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The Fourier transform Previously we said that when you mix F and G and F=G you will get a DC average. This is only true if F and G are in phase. If F and G are antiphase you get a negative DC value. However if F and G are 90 degrees apart you will get zero. So you can measure the phase of F by measuring at both 0 and 90 degrees (I and Q). Note that sine and cosine waves at the same frequency are orthogonal.

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**The Fourier transform A Fourier transform is like a spectrum analyser.**

Multiply the original waveform by sine waves of each harmonic in turn and take the DC averages. These give you the sine wave harmonics. Now do the same thing with cosine waves, This gives you the cosine wave harmonics. (90 degrees shifted) We will see that for a Square wave you get the 1/3, 1/5 1/7 ratios (odd harmonics) we used in the signals talk.

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**A square wave to be Fourier transformed**

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**Mixer input G to measure the fundamental**

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**Mixer output for the fundamental**

Note the strong positive DC average

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**Mixer output for the 2nd harmonic**

Note the average is zero (even harmonic)

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**Mixer output for the 3nd harmonic**

Note the 4 positive peaks 2 negative. Average is 2/6. This is 1/3 of the fundamental signal

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**Mixer output for the 4th harmonic**

Note the average is zero (even harmonic)

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**Mixer output for 5nd harmonic**

Note the 6 positive peaks 4 negative. Average is 2/10. This is 1/5 of the fundamental signal

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**Mixer output for the 6th harmonic**

Note the average is zero (even harmonic)

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**Mixer output for 7nd harmonic**

Note the 8 positive peaks 6 negative. Average is 2/14. This is 1/7 of the fundamental signal

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**But what about the cosine components?**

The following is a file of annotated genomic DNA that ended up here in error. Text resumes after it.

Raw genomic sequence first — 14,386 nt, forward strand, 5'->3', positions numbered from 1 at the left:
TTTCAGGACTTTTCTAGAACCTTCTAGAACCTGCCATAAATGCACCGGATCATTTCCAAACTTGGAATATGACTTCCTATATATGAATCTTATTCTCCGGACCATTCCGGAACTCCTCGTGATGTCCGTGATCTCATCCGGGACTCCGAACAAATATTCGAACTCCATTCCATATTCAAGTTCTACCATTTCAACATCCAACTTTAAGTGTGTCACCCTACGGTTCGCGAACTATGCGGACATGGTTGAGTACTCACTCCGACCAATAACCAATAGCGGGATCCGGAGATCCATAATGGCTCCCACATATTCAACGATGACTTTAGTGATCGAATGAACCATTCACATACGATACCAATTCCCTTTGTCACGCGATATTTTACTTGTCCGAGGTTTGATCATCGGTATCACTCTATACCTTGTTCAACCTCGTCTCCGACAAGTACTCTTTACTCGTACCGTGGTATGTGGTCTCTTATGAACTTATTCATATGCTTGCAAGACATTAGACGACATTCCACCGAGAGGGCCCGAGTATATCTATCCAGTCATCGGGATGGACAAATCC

So far we have only looked at the sine wave (in phase) components. We should check if there are any Cosine (90 degree phase shifted) components. Note the Cosine is symmetric about the centre

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**Mixer output for the Fundamental Cosine**

Note the average is zero (anti-symmetric about centre)

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**Mixer output for the 2nd Harmonic Cosine**

Note the average is zero (anti-symmetric about centre)

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**Mixer output for the 3rd Harmonic Cosine**

Note the average is zero (anti-symmetric about centre)

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**Summary of the components of a Square wave**

We have seen that you do get the 1/3, 1/5 1/7 ratios (odd harmonics) we used in the signals talk. The even Sine harmonics have equal numbers of plus and minus (half wave) peaks so are zero Odd Sine harmonics all have two more positive peaks than negative out of a total of double their harmonic number. Hence the 1/3, 1/5, 1/7 etc. ratios. Cosine harmonics are all anti-symmetric and thus zero

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**The Inverse Fourier transform**

In the signals talk we took the harmonics of a square wave and combined them. This was an Inverse Fourier transform! (If done correctly these transforms are reversible and lossless) We may look at the Fast Fourier transform (FFT) in a later talk. Its just a quicker way of doing Fourier transforms.

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Fourier Analysis D. Gordon E. Robertson, PhD, FCSB School of Human Kinetics University of Ottawa.

Fourier Analysis D. Gordon E. Robertson, PhD, FCSB School of Human Kinetics University of Ottawa.